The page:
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This module installs and manages iptables. Check README.rdoc for details. Puppi is required for some common functions: you can install them without using the whole module.


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Version information

  • 2.1.15 (latest)
  • 2.1.14
  • 2.1.13
  • 2.1.12
  • 2.1.11
  • 2.1.10
  • 2.1.9
  • 2.1.4
  • 2.1.3
  • 2.1.2
  • 2.1.1
  • 2.0.1
released Aug 12th 2016
This version is compatible with:
    This module has been deprecated by its author since Oct 28th 2019.

    The reason given was: No longer maintained

    The author has suggested puppetlabs-firewall as its replacement.

    Start using this module


    example42/iptables — version 2.1.15 Aug 12th 2016

    Deprecation notice

    This module was designed for Puppet versions 2 and 3. It should work also on Puppet 4 but doesn't use any of its features.

    The current Puppet 3 compatible codebase is no longer actively maintained by example42.

    Still, Pull Requests that fix bugs or introduce backwards compatible features will be accepted.

    Puppet module: iptables

    This is a Puppet module for iptables based on the second generation layout ("NextGen") of Example42 Puppet Modules.

    Made by Alessandro Franceschi / Lab42

    Official site:

    Official git repository:

    Released under the terms of Apache 2 License.

    This module requires functions provided by the Example42 Puppi module (you need it even if you don't use and install Puppi)


    This module manages iptables. In order to have functionality and flexibility some design decisions have been enforced:

    • Rules are based on a iptables-save format file.
    • On RedHat/Centos systems it has been followed the standard iptables service approach
    • On Debian/Ubuntu the same approach is achived via the iptables-persistent package
    • Custom firewall solutions and builders are ignored or disabled (Shorewall, Ufw...)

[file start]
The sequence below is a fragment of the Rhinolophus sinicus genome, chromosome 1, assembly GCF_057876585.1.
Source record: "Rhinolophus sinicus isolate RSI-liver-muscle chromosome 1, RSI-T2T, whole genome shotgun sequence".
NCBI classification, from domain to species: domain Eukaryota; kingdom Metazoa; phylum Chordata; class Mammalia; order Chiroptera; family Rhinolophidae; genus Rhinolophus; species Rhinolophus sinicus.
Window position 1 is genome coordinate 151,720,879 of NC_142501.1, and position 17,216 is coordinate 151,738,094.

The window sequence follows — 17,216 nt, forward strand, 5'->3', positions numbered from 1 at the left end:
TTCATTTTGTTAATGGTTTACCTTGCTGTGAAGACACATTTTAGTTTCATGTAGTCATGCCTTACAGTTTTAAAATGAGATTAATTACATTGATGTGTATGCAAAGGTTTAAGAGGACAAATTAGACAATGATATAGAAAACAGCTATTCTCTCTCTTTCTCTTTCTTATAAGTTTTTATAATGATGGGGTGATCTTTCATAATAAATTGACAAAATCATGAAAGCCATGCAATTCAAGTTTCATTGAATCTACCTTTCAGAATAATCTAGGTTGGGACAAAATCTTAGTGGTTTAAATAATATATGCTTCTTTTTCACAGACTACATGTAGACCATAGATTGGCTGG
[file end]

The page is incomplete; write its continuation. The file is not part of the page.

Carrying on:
The rules configuration can be made in two ways:

    • File Mode: Providing custom iptables files (as static files or templates)
    • Concat Mode: Buildind up rules files with concat (this is the default choice and allows dynamic automatic firewalling rules with Example42 firewall extension)

    USAGE - Overrides and Customizations

    • Default usage (Concat mode). It follows these defaults:
      • Default policy is ACCEPT (to permit reachability in case of syntax errors)
      • Last rule of every chain is a DENY as defined by $iptables_block_policy
      • Intermediate rules are generally ACCEPTs
      • Localhost and established traffic is ALLOWED

    So a simple:

        class { 'iptables':
    • Allows SSH access on port TCP 22
    • Allows ping and all ICMP packets
    • Allows localhost and established traffic
    • Allows outbound traffic
    • Allows multicast and broadcast traffic
    • Blocks everything else
    • Use custom sources for iptables file

        class { 'iptables':
          config => 'file', # This is needed to activate file mode
          source => [ "puppet:///modules/lab42/iptables/iptables-${hostname}" , "puppet:///modules/lab42/iptables/iptables" ], 
    • Use custom template for iptables file. Note that template and source arguments are alternative.

        class { 'iptables':
          config => 'file', # This is needed to activate file mode
          template => 'example42/iptables/iptables.conf.erb',
    • Automatically include a custom subclass

        class { 'iptables':
          my_class => 'iptables::example42',

    ###usage with Hiera Make sure you include the iptables class. Than you can rules as a hash with the rules you want, for example:

      - iptables
         source: ''
         port:   '80'
         rule:   '-m tcp -p tcp --dport 1234 -m comment --comment "This is a custom rule to do ..."' 

    This examples expect you to load the classes that are mentioned in the classes array (This is well explained in puppetlabs doc).